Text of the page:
Macadamia ternifolia

Often called the small-fruited Queensland nut, or the Gympie nut, Macadamia ternifolia grows to just 8m tall, making it the smallest cultivar you can grow at home, and with entirely edible seeds.

Its foliage is perhaps the most easily recognisable too, with serrations on the leaf borders, and wonderfully structured droops of fluffy flowers in spring.

Macadamia tetraphylla

The bauple nut, prickly macadamia, or rough-shelled bush nut are all names given to Macadamia tetraphylla. At 18 metres tall, it is the largest species of Macadamia native to Australia and produces the largest nuts.

Its dense evergreen foliage makes it an attractive alternative to deciduous ornamentals, and its dramatic pendulums of flowers provide abundant seasonal interest.

How to Grow Macadamia in Australia

Remember that Macadamias, particularly when young, are not hardy. They need tropical climates to get through winter until their roots have fully established and they have begun bearing fruit.

Until that point, it’s essential to wrap them for winter and protect them from the elements. For that reason, we would always suggest planting younger saplings in cooler parts of Australia so they can be fleeced easily over winter.

How to Grow Macadamia in Australia

Planting Macadamia Trees

Nearly all aspects of planting have to be spot on to grow a macadamia nut tree happily in any part of the world. They need slightly acidic soil (slightly more than average: pH of 5.5 is ideal) and need a really clear root run, in loose soil.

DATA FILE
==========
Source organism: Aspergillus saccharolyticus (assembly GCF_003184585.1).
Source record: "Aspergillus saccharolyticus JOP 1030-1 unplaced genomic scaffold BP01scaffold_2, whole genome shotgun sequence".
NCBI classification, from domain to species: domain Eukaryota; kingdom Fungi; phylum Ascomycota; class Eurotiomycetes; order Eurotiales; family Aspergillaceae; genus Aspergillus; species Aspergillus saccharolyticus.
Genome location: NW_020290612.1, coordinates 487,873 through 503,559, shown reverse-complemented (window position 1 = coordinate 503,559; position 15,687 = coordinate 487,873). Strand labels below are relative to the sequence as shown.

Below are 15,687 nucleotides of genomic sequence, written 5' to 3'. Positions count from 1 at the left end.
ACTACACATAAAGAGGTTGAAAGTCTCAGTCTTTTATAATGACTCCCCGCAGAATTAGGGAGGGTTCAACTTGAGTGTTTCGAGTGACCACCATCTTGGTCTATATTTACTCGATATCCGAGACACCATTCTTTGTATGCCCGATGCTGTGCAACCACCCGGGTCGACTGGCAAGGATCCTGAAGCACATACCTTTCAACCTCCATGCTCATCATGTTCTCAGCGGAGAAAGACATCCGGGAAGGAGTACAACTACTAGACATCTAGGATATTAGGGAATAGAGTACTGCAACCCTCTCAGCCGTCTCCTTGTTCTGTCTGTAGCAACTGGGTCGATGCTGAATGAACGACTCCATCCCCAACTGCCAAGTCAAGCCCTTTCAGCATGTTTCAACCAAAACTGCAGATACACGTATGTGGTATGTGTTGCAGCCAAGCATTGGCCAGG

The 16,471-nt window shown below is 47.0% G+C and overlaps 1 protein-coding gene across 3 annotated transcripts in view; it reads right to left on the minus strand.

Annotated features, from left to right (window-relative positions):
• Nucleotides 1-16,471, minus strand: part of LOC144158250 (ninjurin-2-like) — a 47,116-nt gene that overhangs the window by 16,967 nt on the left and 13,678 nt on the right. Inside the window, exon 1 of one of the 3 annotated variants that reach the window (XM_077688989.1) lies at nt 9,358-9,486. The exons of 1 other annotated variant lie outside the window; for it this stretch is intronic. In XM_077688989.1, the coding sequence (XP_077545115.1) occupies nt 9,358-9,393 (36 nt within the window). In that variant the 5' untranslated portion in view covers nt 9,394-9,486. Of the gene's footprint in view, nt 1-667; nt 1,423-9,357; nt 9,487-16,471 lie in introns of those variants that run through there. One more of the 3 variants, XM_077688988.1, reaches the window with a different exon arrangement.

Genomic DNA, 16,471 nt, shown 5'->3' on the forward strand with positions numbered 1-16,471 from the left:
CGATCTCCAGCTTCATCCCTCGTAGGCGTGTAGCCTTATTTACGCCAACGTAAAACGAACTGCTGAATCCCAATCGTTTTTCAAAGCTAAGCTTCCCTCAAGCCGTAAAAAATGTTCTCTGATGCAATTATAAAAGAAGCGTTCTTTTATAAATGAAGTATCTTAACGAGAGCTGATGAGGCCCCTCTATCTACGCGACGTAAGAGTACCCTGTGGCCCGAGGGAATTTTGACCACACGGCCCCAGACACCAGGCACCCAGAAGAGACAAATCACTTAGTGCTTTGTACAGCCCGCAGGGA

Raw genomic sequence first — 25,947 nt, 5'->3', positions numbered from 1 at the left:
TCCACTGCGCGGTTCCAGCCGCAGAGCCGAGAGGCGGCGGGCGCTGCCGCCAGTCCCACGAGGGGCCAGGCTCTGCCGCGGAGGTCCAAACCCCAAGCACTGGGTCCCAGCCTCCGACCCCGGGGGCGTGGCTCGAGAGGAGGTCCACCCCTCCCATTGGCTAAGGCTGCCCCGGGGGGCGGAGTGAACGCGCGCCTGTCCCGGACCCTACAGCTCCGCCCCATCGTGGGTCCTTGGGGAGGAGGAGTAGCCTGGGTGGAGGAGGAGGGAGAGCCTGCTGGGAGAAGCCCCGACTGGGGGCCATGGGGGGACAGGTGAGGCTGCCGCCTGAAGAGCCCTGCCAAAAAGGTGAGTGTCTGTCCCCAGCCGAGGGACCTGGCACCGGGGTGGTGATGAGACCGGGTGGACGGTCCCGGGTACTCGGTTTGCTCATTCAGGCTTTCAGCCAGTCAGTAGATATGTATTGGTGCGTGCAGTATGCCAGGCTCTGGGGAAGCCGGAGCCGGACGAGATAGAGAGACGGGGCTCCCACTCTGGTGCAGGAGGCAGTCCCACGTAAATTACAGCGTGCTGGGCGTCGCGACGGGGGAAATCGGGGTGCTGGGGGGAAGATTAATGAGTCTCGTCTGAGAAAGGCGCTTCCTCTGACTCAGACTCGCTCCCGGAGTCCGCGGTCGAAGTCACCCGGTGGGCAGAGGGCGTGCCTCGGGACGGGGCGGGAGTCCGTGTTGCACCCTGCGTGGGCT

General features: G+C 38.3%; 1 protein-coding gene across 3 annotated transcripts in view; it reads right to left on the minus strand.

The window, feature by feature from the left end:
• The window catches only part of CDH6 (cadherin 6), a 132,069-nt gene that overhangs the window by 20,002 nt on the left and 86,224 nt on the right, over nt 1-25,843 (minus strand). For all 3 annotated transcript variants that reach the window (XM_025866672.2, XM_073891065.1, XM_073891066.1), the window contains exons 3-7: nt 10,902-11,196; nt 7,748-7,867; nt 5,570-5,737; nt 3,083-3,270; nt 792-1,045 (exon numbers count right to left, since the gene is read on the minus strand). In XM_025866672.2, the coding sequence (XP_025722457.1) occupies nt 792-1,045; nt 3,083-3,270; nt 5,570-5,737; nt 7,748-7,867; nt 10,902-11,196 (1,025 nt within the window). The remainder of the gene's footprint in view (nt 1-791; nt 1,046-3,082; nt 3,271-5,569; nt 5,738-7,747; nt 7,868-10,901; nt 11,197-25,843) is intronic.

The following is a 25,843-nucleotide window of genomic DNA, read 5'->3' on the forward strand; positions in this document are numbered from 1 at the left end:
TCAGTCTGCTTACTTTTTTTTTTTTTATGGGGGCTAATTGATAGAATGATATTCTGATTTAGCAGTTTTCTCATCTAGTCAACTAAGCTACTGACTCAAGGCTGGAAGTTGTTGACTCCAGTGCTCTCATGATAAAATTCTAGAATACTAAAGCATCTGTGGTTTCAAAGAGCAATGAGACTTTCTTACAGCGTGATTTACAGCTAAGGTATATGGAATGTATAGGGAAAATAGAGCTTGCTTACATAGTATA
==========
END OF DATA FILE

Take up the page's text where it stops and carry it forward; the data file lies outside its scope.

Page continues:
So, regardless of the soil, water, and light you provide, preparing the plot is the first big step.

Start by digging out at least 1m deep of soil to provide easy access to the vertical tap root, which plunges down into the soil to anchor the tree in place. The faster the tap root can establish, the more likely your tree is to survive a cold winter!

Soil & Drainage

Soil should be well-drained, and with a pH of 5-6.5. They need a fair amount of water, but should never be left standing in damp soil. For the first two years, ensure the soil never dries out completely by watering once a week, or once a fortnight in cooler areas, and mulching generously with organic compost in spring to lock in moisture over summer.

Light & Temperature

Macadamia trees need full sun. There are some situations where that’s impossible, like planting dwarf varieties in the shade of a house, but they should at least have access to bright, reflective spaces where they are kept warm through summer, and ideally above 10°C in winter.

How to Propagate Macadamia Trees

The only truly reliable way to get an exact match of any macadamia species is from cuttings, or by buying a sapling. However, cuttings will need to be grafted, and take a little bit more expertise and practice than growing from seed.

So, if you’re happy to run some experiments, I’d personally suggest trying to sprout macadamia seeds.

How to Propagate Macadamia Trees

Propagating Macadamia Trees from Seed

To grow macadamia trees from their seeds, you’ll need to soak the seeds. Don’t use store-bought seeds, as they can be treated with all sorts of preservative chemicals which will stop them from sprouting in humid or bright environments.

  • Soak seeds for 24 hours
  • Push the seeds 2cm deep into well-drained soil.
  • Cover with compost, or water until the hole fills in on itself.
  • Germination can take 4-5 weeks, so cover the pot with a plastic bag to maintain humidity.